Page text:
Psychoeducational family approach with family education once per month for 9 mo. (1.5-3hrs), Family workshops every 3 months, and crisis intervention when necessary. Family education taught basic knowledge of mental diseases, treatment and rehabilitation, based on the vulnerability-stress model. Advice and information tailored to patient status. During workshops, questions were discussed and relatives shared the experiences of caring for patients.

Clinical assessment & management of caregiver stress (Baldwin)

Miscellaneous

Clinical assessment and management of family caregiver stress, comparing educative/ didactic vs. psychotherapeutic/ support. 8 weekly 2-hr group sessions

Creating avenues for relative empowerment (Li)

Miscellaneous

Pilot study 1) educational component (based on self-regulation theory) consisted of audiotaped information to facilitate forming a clear, unambiguous cognitive schema about expectations in their hospitalized elders to guide emotional and behavioral responses. 2) mutual agreement contract component (based on role theory): after listening to audiotape, family cgs select 2/5 possible dysfunctional symptoms (based on needs, preferences) to focus on in providing care, with the goal being empowerment . 3.) Phase II audiotape reinforced the critical content of the initial audiotape and provided additional information for follow-up care.

Couple-Oriented Education and Support Intervention for Osteoarthritis (Martire)

Miscellaneous

A group education and support intervention that consisted of six weekly 2-hr sessions attended by older individuals with OA and their spouses, based on the format of the Arthritis Self-Management Program (ASMP) developed by Lorig and colleagues.

Caring for others Pilot Study (Marziali)

Miscellaneous

Caring for Others pilot study was a 10-session, manual-guided video-conference therapist-led psychosocial support group, followed by 12 online sessions facilitated by group member. Based on psychosocial, lifespan perspective, included: training, computer access and password-protected disease website/ chat/ discussion, online (manual-guided) support group. The aim was to provide therapeutic support by helping members understand how personal styles for regulating emotions and processing information either advanced or thwarted caregiving role functions.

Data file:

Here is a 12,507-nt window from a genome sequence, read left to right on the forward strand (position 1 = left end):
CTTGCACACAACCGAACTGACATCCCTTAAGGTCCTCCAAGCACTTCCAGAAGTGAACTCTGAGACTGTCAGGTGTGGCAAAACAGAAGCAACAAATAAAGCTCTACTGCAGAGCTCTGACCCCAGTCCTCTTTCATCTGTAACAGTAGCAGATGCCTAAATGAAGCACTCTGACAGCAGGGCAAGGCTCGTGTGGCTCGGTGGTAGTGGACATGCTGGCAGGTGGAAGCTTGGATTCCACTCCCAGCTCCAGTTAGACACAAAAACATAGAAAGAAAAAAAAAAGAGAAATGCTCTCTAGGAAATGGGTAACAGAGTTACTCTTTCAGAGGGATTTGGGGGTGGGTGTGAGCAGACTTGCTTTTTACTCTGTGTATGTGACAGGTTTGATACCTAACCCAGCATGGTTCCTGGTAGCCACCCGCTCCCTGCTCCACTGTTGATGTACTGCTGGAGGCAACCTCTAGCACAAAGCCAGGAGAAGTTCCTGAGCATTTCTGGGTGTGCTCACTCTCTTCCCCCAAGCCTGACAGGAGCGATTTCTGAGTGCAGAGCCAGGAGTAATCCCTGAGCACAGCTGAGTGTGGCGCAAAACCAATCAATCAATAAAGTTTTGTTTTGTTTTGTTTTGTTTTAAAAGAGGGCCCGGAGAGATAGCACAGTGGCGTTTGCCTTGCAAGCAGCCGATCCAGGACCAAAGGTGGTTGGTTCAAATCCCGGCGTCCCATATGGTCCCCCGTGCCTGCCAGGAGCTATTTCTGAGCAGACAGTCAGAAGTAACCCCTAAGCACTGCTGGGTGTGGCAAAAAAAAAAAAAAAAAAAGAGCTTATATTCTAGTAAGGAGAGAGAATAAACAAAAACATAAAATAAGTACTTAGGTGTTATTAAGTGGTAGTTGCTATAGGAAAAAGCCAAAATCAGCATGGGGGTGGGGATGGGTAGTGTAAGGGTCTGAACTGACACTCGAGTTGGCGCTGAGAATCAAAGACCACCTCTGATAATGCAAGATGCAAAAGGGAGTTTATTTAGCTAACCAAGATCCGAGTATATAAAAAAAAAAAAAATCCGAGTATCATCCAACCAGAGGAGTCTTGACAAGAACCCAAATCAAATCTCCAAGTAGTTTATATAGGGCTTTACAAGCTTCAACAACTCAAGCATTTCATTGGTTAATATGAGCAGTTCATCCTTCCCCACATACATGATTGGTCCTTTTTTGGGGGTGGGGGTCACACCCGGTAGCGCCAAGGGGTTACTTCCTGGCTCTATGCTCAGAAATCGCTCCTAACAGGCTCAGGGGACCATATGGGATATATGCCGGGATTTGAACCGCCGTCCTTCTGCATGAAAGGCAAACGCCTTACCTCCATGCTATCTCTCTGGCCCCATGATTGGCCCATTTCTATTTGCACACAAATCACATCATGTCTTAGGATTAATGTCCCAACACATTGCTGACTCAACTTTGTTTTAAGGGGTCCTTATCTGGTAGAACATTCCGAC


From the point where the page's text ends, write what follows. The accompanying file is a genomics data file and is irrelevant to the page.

Psychosocial Intervention for HIV/AIDS Caregivers (Pakenham)

Miscellaneous

In-home sessions (8 weekly, 1.5 hr sessions) with psychologist for both intervention groups (DI and CI), which were based on reciprocal determinism concept of caring dyads. Dyadic intervention (DI): eclectic, leaning toward structured problem solving approach using psychoeducational and cognitive-behavioral intervention techniques, also Rogerian (client-centered) therapy. Techniques varied by needs. Also had smaller caregiver intervention (CI) group.

Health education groups for caregivers (Toseland)

Miscellaneous

Eight weekly sessions and 10 monthly follow-up sessions focused on coping, education and support. Groups taught coping strategies and education about resources for support, also provided support.

Psychoeducational group intervention for dementia caregivers (Perren)

Dementia

The caregiver 8-week psycho-educational group intervention aimed at: (a) imparting knowledge regarding symptoms of dementia and the course of disease; (b) strengthening of self-perception to improve self-care; (c) optimising the relationship dynamics between care recipient and caregiver; and (d) increasing social competence to enable caregivers to solicit social support and to use formal help such as respite care (taken from Wettstein et al., 2005, not published in English).

Stress & coping stroke interventions (van den Heuvel)

Stroke

Compared 2 interventions based on stress & coping model; weekly group support program and home visits.

Future Planning Curriculum for Familes & Adult Relatives with Developmental Disabilities (Heller/Caldwell)

Developmental Disability

The Future is Now intervention is a peer support intervention developed to support aging caregivers and adults with developmental disabilities in planning for the future.

Southern Illinois Rural Caregiver Telehealth Project (Chwalisz/Dollinger)

Rural Caregiving

Supportive services and resources through the Tele-Help Line for Caregiers are provided during structured telephone counseling sessions.

Psychosocial Interventions for Family Caregivers of Individuals with Dementia - a REACH 1 Trial (Burgio)

Dementia

A REACH 1 trial with 2 intervention groups: 1) minimal support condition (MSC) and behaviorial skills training (BST).

Reducing Disability in Alzheimer's Disease (Teri)

Dementia